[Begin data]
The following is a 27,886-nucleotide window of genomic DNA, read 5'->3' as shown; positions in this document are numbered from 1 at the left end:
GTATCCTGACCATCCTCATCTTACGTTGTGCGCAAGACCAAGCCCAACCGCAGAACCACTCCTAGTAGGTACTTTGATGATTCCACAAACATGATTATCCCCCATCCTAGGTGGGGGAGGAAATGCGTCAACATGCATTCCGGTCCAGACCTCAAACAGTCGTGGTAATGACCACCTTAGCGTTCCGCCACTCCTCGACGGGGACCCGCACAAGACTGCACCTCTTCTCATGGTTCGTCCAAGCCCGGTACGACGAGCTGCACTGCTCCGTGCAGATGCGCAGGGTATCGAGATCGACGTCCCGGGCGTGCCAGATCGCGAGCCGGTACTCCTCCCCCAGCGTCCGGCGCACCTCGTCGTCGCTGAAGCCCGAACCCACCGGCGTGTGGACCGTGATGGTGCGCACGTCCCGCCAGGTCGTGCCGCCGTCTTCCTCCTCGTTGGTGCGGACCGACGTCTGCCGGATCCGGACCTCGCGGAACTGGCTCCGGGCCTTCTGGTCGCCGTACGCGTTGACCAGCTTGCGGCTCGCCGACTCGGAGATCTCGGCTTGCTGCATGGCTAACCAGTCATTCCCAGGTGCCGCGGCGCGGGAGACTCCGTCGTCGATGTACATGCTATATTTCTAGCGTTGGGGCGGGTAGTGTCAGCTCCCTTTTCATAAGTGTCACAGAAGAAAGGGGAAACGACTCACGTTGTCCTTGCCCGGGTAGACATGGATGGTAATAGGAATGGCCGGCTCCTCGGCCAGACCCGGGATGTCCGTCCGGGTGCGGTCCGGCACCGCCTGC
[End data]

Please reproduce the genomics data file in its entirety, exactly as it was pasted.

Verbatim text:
The following is a 27,886-nucleotide window of genomic DNA, read 5'->3' as shown; positions in this document are numbered from 1 at the left end:
GTATCCTGACCATCCTCATCTTACGTTGTGCGCAAGACCAAGCCCAACCGCAGAACCACTCCTAGTAGGTACTTTGATGATTCCACAAACATGATTATCCCCCATCCTAGGTGGGGGAGGAAATGCGTCAACATGCATTCCGGTCCAGACCTCAAACAGTCGTGGTAATGACCACCTTAGCGTTCCGCCACTCCTCGACGGGGACCCGCACAAGACTGCACCTCTTCTCATGGTTCGTCCAAGCCCGGTACGACGAGCTGCACTGCTCCGTGCAGATGCGCAGGGTATCGAGATCGACGTCCCGGGCGTGCCAGATCGCGAGCCGGTACTCCTCCCCCAGCGTCCGGCGCACCTCGTCGTCGCTGAAGCCCGAACCCACCGGCGTGTGGACCGTGATGGTGCGCACGTCCCGCCAGGTCGTGCCGCCGTCTTCCTCCTCGTTGGTGCGGACCGACGTCTGCCGGATCCGGACCTCGCGGAACTGGCTCCGGGCCTTCTGGTCGCCGTACGCGTTGACCAGCTTGCGGCTCGCCGACTCGGAGATCTCGGCTTGCTGCATGGCTAACCAGTCATTCCCAGGTGCCGCGGCGCGGGAGACTCCGTCGTCGATGTACATGCTATATTTCTAGCGTTGGGGCGGGTAGTGTCAGCTCCCTTTTCATAAGTGTCACAGAAGAAAGGGGAAACGACTCACGTTGTCCTTGCCCGGGTAGACATGGATGGTAATAGGAATGGCCGGCTCCTCGGCCAGACCCGGGATGTCCGTCCGGGTGCGGTCCGGCACCGCCTGC